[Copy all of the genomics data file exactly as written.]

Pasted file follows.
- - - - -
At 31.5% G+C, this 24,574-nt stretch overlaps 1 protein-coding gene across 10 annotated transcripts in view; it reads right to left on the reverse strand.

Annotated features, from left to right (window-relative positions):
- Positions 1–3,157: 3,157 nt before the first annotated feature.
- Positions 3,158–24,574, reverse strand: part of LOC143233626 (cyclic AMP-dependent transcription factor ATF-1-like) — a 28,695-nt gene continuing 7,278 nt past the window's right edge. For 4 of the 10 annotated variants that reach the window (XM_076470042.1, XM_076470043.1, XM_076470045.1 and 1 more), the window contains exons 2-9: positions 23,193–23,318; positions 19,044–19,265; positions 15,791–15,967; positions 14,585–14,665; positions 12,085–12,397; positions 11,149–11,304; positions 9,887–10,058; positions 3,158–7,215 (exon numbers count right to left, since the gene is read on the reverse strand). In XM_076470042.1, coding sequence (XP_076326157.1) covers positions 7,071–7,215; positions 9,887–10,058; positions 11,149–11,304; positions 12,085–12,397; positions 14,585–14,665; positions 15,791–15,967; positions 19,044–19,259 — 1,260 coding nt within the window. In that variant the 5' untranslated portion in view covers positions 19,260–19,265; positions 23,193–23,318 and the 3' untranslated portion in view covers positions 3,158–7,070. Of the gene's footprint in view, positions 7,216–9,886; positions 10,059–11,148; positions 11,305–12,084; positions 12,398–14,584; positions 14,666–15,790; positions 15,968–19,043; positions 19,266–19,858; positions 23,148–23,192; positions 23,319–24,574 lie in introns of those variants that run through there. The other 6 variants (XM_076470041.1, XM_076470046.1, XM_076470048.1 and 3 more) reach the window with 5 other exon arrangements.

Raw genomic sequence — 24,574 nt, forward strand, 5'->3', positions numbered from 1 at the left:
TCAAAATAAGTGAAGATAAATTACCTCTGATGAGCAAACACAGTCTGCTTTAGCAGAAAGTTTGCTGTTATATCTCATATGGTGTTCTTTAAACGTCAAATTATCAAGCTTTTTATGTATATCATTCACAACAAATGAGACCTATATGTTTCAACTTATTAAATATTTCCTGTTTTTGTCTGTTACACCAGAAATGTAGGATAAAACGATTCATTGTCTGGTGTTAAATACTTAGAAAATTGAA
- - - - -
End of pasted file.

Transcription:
At 31.5% G+C, this 24,574-nt stretch overlaps 1 protein-coding gene across 10 annotated transcripts in view; it reads right to left on the reverse strand.

Annotated features, from left to right (window-relative positions):
- Positions 1–3,157: 3,157 nt before the first annotated feature.
- Positions 3,158–24,574, reverse strand: part of LOC143233626 (cyclic AMP-dependent transcription factor ATF-1-like) — a 28,695-nt gene continuing 7,278 nt past the window's right edge. For 4 of the 10 annotated variants that reach the window (XM_076470042.1, XM_076470043.1, XM_076470045.1 and 1 more), the window contains exons 2-9: positions 23,193–23,318; positions 19,044–19,265; positions 15,791–15,967; positions 14,585–14,665; positions 12,085–12,397; positions 11,149–11,304; positions 9,887–10,058; positions 3,158–7,215 (exon numbers count right to left, since the gene is read on the reverse strand). In XM_076470042.1, coding sequence (XP_076326157.1) covers positions 7,071–7,215; positions 9,887–10,058; positions 11,149–11,304; positions 12,085–12,397; positions 14,585–14,665; positions 15,791–15,967; positions 19,044–19,259 — 1,260 coding nt within the window. In that variant the 5' untranslated portion in view covers positions 19,260–19,265; positions 23,193–23,318 and the 3' untranslated portion in view covers positions 3,158–7,070. Of the gene's footprint in view, positions 7,216–9,886; positions 10,059–11,148; positions 11,305–12,084; positions 12,398–14,584; positions 14,666–15,790; positions 15,968–19,043; positions 19,266–19,858; positions 23,148–23,192; positions 23,319–24,574 lie in introns of those variants that run through there. The other 6 variants (XM_076470041.1, XM_076470046.1, XM_076470048.1 and 3 more) reach the window with 5 other exon arrangements.

Raw genomic sequence — 24,574 nt, forward strand, 5'->3', positions numbered from 1 at the left:
TCAAAATAAGTGAAGATAAATTACCTCTGATGAGCAAACACAGTCTGCTTTAGCAGAAAGTTTGCTGTTATATCTCATATGGTGTTCTTTAAACGTCAAATTATCAAGCTTTTTATGTATATCATTCACAACAAATGAGACCTATATGTTTCAACTTATTAAATATTTCCTGTTTTTGTCTGTTACACCAGAAATGTAGGATAAAACGATTCATTGTCTGGTGTTAAATACTTAGAAAATTGAA